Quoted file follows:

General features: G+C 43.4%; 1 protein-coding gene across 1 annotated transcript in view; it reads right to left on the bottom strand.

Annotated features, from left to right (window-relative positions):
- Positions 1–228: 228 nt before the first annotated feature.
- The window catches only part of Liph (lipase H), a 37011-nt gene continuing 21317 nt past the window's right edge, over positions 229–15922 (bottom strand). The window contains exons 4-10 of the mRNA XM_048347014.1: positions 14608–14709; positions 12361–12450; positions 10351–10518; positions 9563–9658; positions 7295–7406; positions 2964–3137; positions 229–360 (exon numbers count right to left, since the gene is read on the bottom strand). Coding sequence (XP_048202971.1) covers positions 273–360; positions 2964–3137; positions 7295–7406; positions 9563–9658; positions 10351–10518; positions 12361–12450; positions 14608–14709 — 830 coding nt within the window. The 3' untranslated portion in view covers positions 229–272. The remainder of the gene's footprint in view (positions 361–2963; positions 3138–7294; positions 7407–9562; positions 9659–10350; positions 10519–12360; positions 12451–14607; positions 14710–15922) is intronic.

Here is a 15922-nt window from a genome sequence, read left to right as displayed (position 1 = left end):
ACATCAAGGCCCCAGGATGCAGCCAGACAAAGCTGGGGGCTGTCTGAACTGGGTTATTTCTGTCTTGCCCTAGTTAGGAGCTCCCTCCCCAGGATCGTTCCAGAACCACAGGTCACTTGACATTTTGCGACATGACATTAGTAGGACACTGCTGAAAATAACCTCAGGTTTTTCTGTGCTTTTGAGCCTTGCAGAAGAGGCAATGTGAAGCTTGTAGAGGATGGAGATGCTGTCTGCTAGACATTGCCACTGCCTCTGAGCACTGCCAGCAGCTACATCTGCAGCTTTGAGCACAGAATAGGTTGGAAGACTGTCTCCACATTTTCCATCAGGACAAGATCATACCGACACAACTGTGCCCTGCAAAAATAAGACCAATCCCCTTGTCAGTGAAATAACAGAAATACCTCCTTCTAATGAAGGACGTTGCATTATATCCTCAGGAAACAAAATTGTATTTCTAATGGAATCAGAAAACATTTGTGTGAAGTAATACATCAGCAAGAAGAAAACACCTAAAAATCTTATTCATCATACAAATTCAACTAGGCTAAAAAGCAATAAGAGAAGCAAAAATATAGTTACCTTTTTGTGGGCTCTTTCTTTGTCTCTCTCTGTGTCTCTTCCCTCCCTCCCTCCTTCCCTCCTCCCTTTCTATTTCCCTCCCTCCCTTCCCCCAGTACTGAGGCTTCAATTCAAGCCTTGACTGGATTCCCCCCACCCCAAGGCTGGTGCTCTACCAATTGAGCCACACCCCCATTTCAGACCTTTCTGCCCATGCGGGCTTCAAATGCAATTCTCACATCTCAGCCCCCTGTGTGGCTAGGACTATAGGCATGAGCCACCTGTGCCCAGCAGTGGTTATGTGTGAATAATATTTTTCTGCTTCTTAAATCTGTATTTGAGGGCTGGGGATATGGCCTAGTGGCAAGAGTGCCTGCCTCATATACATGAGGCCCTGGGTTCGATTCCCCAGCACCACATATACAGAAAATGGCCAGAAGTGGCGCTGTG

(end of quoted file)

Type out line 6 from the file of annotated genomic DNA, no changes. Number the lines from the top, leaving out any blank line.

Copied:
ACATCAAGGCCCCAGGATGCAGCCAGACAAAGCTGGGGGCTGTCTGAACTGGGTTATTTCTGTCTTGCCCTAGTTAGGAGCTCCCTCCCCAGGATCGTTCCAGAACCACAGGTCACTTGACATTTTGCGACATGACATTAGTAGGACACTGCTGAAAATAACCTCAGGTTTTTCTGTGCTTTTGAGCCTTGCAGAAGAGGCAATGTGAAGCTTGTAGAGGATGGAGATGCTGTCTGCTAGACATTGCCACTGCCTCTGAGCACTGCCAGCAGCTACATCTGCAGCTTTGAGCACAGAATAGGTTGGAAGACTGTCTCCACATTTTCCATCAGGACAAGATCATACCGACACAACTGTGCCCTGCAAAAATAAGACCAATCCCCTTGTCAGTGAAATAACAGAAATACCTCCTTCTAATGAAGGACGTTGCATTATATCCTCAGGAAACAAAATTGTATTTCTAATGGAATCAGAAAACATTTGTGTGAAGTAATACATCAGCAAGAAGAAAACACCTAAAAATCTTATTCATCATACAAATTCAACTAGGCTAAAAAGCAATAAGAGAAGCAAAAATATAGTTACCTTTTTGTGGGCTCTTTCTTTGTCTCTCTCTGTGTCTCTTCCCTCCCTCCCTCCTTCCCTCCTCCCTTTCTATTTCCCTCCCTCCCTTCCCCCAGTACTGAGGCTTCAATTCAAGCCTTGACTGGATTCCCCCCACCCCAAGGCTGGTGCTCTACCAATTGAGCCACACCCCCATTTCAGACCTTTCTGCCCATGCGGGCTTCAAATGCAATTCTCACATCTCAGCCCCCTGTGTGGCTAGGACTATAGGCATGAGCCACCTGTGCCCAGCAGTGGTTATGTGTGAATAATATTTTTCTGCTTCTTAAATCTGTATTTGAGGGCTGGGGATATGGCCTAGTGGCAAGAGTGCCTGCCTCATATACATGAGGCCCTGGGTTCGATTCCCCAGCACCACATATACAGAAAATGGCCAGAAGTGGCGCTGTG